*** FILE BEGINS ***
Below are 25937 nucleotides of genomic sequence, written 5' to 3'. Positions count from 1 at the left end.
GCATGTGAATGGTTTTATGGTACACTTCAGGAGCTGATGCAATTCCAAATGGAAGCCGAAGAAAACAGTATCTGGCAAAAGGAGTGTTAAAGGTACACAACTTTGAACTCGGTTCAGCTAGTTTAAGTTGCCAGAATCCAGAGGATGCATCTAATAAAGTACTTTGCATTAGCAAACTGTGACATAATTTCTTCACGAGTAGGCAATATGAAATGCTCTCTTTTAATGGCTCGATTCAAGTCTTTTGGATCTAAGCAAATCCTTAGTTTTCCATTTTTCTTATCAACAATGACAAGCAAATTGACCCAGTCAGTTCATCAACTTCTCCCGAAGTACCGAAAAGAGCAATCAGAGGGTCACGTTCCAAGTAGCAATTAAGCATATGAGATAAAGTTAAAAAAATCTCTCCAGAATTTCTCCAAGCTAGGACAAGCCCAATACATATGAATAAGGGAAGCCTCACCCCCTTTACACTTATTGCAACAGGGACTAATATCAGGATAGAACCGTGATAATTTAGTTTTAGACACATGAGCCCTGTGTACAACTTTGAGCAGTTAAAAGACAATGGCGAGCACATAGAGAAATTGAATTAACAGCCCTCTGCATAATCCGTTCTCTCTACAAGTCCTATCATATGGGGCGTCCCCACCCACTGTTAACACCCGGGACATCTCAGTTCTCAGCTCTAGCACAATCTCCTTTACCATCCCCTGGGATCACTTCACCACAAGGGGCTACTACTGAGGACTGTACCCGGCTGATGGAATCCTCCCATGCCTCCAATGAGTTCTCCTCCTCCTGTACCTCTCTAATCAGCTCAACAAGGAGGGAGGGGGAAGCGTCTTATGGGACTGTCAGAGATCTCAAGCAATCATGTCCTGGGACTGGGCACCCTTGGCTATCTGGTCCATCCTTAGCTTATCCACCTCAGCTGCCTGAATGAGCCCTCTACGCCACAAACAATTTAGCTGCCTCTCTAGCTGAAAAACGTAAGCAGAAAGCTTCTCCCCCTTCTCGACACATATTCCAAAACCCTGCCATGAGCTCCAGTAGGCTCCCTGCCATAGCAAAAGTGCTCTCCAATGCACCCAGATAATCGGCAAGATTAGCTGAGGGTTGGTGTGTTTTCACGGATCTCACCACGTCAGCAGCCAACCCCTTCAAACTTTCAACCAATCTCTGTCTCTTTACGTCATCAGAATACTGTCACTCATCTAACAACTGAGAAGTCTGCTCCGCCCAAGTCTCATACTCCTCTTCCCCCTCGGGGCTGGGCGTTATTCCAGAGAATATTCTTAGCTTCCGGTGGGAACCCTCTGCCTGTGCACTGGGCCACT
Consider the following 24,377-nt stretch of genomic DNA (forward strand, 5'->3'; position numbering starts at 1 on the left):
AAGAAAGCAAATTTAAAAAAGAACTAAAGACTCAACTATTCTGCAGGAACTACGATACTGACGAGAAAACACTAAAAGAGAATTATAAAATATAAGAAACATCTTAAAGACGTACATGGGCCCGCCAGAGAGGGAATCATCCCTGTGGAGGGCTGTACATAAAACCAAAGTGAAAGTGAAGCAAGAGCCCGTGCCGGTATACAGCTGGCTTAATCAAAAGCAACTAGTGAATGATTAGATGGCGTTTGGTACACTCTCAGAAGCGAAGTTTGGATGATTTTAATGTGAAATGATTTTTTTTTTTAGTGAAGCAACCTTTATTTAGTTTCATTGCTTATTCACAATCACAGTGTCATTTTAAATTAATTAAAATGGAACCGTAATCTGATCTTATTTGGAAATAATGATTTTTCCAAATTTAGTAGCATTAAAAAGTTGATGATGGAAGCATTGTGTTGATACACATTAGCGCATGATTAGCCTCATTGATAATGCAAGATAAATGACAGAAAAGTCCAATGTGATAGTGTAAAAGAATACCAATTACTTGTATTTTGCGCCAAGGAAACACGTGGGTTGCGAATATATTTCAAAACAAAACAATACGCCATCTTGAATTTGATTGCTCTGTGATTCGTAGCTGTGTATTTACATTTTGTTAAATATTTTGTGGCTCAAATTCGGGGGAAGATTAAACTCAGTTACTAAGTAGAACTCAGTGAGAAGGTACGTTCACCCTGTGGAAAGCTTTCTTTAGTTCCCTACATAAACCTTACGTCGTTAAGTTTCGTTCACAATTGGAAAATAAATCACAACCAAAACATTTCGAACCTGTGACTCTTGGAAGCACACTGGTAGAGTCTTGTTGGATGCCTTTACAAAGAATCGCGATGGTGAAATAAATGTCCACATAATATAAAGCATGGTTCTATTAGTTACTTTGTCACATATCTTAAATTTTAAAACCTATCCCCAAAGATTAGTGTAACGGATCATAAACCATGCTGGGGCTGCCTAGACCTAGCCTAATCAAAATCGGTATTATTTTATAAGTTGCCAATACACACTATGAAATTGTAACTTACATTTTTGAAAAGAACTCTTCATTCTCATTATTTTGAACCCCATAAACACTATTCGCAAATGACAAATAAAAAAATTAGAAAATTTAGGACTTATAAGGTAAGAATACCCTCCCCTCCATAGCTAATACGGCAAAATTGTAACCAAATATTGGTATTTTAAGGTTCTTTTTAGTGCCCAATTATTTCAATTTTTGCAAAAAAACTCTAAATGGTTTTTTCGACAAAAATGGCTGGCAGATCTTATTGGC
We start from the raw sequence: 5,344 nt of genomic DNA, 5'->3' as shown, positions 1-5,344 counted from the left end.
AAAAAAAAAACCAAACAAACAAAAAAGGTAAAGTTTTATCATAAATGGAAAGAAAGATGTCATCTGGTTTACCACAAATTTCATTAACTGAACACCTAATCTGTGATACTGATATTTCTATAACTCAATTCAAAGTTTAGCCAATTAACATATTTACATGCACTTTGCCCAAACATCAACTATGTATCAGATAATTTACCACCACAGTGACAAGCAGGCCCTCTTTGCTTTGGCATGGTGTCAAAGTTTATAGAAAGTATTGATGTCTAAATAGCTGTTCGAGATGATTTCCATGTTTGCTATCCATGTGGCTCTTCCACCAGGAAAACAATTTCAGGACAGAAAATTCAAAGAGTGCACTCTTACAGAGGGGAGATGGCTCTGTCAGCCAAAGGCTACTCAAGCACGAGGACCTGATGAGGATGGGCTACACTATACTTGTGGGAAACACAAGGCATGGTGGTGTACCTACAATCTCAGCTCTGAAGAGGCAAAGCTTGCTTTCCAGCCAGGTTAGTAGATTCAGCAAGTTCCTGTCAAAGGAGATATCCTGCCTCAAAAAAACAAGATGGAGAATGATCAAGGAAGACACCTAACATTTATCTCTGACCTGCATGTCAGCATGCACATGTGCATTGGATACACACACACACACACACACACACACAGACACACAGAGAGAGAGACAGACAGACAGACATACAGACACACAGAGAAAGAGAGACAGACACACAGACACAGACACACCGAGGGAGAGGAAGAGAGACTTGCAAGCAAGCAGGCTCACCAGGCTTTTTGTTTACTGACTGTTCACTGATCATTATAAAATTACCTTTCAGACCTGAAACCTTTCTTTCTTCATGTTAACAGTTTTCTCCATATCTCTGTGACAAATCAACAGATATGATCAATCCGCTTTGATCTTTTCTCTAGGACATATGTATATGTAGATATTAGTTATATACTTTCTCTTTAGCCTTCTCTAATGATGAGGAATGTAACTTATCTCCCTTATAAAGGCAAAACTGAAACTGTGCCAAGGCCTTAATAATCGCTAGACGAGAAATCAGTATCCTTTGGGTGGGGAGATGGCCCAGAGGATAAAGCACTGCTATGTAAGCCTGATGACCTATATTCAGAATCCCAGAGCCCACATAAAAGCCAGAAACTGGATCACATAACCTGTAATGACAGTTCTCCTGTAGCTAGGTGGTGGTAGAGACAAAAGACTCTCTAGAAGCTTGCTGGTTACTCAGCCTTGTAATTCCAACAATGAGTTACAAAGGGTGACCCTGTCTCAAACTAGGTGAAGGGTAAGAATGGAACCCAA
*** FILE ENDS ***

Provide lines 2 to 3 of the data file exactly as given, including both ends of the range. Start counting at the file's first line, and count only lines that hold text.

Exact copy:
GCATGTGAATGGTTTTATGGTACACTTCAGGAGCTGATGCAATTCCAAATGGAAGCCGAAGAAAACAGTATCTGGCAAAAGGAGTGTTAAAGGTACACAACTTTGAACTCGGTTCAGCTAGTTTAAGTTGCCAGAATCCAGAGGATGCATCTAATAAAGTACTTTGCATTAGCAAACTGTGACATAATTTCTTCACGAGTAGGCAATATGAAATGCTCTCTTTTAATGGCTCGATTCAAGTCTTTTGGATCTAAGCAAATCCTTAGTTTTCCATTTTTCTTATCAACAATGACAAGCAAATTGACCCAGTCAGTTCATCAACTTCTCCCGAAGTACCGAAAAGAGCAATCAGAGGGTCACGTTCCAAGTAGCAATTAAGCATATGAGATAAAGTTAAAAAAATCTCTCCAGAATTTCTCCAAGCTAGGACAAGCCCAATACATATGAATAAGGGAAGCCTCACCCCCTTTACACTTATTGCAACAGGGACTAATATCAGGATAGAACCGTGATAATTTAGTTTTAGACACATGAGCCCTGTGTACAACTTTGAGCAGTTAAAAGACAATGGCGAGCACATAGAGAAATTGAATTAACAGCCCTCTGCATAATCCGTTCTCTCTACAAGTCCTATCATATGGGGCGTCCCCACCCACTGTTAACACCCGGGACATCTCAGTTCTCAGCTCTAGCACAATCTCCTTTACCATCCCCTGGGATCACTTCACCACAAGGGGCTACTACTGAGGACTGTACCCGGCTGATGGAATCCTCCCATGCCTCCAATGAGTTCTCCTCCTCCTGTACCTCTCTAATCAGCTCAACAAGGAGGGAGGGGGAAGCGTCTTATGGGACTGTCAGAGATCTCAAGCAATCATGTCCTGGGACTGGGCACCCTTGGCTATCTGGTCCATCCTTAGCTTATCCACCTCAGCTGCCTGAATGAGCCCTCTACGCCACAAACAATTTAGCTGCCTCTCTAGCTGAAAAACGTAAGCAGAAAGCTTCTCCCCCTTCTCGACACATATTCCAAAACCCTGCCATGAGCTCCAGTAGGCTCCCTGCCATAGCAAAAGTGCTCTCCAATGCACCCAGATAATCGGCAAGATTAGCTGAGGGTTGGTGTGTTTTCACGGATCTCACCACGTCAGCAGCCAACCCCTTCAAACTTTCAACCAATCTCTGTCTCTTTACGTCATCAGAATACTGTCACTCATCTAACAACTGAGAAGTCTGCTCCGCCCAAGTCTCATACTCCTCTTCCCCCTCGGGGCTGGGCGTTATTCCAGAGAATATTCTTAGCTTCCGGTGGGAACCCTCTGCCTGTGCACTGGGCCACT
Consider the following 24,377-nt stretch of genomic DNA (forward strand, 5'->3'; position numbering starts at 1 on the left):